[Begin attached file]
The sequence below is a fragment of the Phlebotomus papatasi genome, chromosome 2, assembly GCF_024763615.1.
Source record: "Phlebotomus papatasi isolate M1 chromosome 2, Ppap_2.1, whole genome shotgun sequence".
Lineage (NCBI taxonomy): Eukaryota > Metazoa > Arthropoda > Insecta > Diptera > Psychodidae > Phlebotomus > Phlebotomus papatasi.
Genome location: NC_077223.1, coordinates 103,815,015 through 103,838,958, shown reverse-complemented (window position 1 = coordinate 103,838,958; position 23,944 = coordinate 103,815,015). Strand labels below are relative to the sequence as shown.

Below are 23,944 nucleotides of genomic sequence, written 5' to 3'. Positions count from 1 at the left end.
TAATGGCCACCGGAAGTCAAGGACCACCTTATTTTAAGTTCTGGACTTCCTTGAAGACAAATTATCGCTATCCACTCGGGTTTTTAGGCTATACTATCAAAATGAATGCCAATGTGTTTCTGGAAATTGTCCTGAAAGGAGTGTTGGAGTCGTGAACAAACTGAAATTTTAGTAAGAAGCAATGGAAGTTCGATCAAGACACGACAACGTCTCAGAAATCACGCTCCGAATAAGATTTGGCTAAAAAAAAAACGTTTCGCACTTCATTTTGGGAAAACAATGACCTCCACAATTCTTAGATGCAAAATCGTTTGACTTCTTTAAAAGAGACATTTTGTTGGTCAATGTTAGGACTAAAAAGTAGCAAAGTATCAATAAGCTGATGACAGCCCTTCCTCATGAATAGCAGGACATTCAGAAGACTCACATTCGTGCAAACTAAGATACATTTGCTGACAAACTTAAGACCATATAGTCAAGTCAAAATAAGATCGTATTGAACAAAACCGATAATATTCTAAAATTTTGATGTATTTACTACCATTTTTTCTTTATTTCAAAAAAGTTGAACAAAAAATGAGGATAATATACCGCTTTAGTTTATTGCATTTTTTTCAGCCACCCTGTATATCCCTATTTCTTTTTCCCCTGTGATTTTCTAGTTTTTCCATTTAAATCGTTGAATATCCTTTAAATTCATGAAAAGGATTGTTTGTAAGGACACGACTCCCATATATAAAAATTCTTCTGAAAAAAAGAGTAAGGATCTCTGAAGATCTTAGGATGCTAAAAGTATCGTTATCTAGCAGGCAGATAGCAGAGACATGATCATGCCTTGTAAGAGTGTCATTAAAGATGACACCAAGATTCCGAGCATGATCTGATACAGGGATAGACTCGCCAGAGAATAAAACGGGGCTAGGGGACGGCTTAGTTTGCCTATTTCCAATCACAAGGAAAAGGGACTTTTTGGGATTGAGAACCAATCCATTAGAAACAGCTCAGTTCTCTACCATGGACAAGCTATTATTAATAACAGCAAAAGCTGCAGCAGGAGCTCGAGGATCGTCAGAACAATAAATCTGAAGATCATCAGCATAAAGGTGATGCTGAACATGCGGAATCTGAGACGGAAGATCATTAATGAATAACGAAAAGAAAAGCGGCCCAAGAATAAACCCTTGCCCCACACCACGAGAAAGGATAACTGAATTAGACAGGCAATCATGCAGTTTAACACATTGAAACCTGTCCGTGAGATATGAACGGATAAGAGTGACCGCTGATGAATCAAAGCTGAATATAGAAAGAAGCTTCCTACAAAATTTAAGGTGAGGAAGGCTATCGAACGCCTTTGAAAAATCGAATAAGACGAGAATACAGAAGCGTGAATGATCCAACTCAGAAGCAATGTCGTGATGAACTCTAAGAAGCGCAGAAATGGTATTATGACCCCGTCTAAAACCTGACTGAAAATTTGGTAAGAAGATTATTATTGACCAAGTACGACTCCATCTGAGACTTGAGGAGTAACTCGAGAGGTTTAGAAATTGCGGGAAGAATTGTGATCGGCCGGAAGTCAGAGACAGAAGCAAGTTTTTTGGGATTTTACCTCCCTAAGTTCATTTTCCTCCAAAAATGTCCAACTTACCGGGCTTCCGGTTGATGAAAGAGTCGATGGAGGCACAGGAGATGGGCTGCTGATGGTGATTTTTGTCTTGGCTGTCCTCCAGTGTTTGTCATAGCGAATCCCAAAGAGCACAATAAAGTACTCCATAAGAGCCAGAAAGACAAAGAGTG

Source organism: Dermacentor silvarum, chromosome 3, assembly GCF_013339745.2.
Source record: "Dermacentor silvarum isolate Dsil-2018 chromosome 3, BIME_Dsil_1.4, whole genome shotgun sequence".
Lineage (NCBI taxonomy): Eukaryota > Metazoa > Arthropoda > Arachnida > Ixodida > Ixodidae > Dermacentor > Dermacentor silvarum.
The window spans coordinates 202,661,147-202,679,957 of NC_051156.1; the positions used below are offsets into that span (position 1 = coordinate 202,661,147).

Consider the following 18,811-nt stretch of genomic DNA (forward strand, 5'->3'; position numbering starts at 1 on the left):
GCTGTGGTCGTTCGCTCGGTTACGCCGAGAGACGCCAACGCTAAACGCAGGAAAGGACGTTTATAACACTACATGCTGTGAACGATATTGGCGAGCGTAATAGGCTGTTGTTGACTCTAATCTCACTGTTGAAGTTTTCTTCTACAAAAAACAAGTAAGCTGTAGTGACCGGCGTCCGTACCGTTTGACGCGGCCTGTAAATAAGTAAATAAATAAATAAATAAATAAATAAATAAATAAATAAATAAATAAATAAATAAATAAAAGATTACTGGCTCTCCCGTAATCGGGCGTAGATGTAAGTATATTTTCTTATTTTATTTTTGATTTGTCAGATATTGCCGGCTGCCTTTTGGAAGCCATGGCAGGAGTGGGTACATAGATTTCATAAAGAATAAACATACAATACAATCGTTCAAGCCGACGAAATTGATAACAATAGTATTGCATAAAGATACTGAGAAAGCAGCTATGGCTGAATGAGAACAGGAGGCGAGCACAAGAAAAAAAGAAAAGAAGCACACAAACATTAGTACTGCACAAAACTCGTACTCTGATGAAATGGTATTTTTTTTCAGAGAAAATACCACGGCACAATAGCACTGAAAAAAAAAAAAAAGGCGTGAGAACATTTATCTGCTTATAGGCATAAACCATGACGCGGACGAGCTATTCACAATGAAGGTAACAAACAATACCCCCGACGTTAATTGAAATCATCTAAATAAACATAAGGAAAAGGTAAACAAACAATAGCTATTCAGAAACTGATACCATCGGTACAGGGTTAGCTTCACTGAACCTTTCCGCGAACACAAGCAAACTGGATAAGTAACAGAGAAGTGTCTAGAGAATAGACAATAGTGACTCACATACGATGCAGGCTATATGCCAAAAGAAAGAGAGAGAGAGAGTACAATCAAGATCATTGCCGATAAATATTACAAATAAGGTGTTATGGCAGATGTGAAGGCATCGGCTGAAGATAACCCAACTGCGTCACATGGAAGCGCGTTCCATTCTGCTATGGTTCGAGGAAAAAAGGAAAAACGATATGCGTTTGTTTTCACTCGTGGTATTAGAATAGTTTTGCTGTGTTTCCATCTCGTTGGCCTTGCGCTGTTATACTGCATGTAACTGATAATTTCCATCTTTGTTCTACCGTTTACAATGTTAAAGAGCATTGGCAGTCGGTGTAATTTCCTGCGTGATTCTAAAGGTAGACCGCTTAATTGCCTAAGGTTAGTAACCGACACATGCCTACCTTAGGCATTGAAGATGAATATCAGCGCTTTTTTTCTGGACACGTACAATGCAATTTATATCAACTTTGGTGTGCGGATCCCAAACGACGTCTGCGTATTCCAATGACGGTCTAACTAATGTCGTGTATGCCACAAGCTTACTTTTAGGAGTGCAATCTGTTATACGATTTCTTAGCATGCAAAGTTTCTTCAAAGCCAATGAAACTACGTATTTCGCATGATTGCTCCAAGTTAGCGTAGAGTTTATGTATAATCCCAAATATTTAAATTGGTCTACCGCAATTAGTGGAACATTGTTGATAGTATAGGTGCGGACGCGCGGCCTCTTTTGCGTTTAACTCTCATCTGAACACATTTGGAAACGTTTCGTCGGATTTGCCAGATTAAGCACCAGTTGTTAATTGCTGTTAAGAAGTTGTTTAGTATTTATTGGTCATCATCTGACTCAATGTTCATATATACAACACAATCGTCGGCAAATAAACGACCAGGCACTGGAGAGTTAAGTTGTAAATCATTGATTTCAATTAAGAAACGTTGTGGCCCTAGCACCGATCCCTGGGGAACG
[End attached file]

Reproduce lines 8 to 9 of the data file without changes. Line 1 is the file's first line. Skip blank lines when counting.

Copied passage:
Source record: "Dermacentor silvarum isolate Dsil-2018 chromosome 3, BIME_Dsil_1.4, whole genome shotgun sequence".
Lineage (NCBI taxonomy): Eukaryota > Metazoa > Arthropoda > Arachnida > Ixodida > Ixodidae > Dermacentor > Dermacentor silvarum.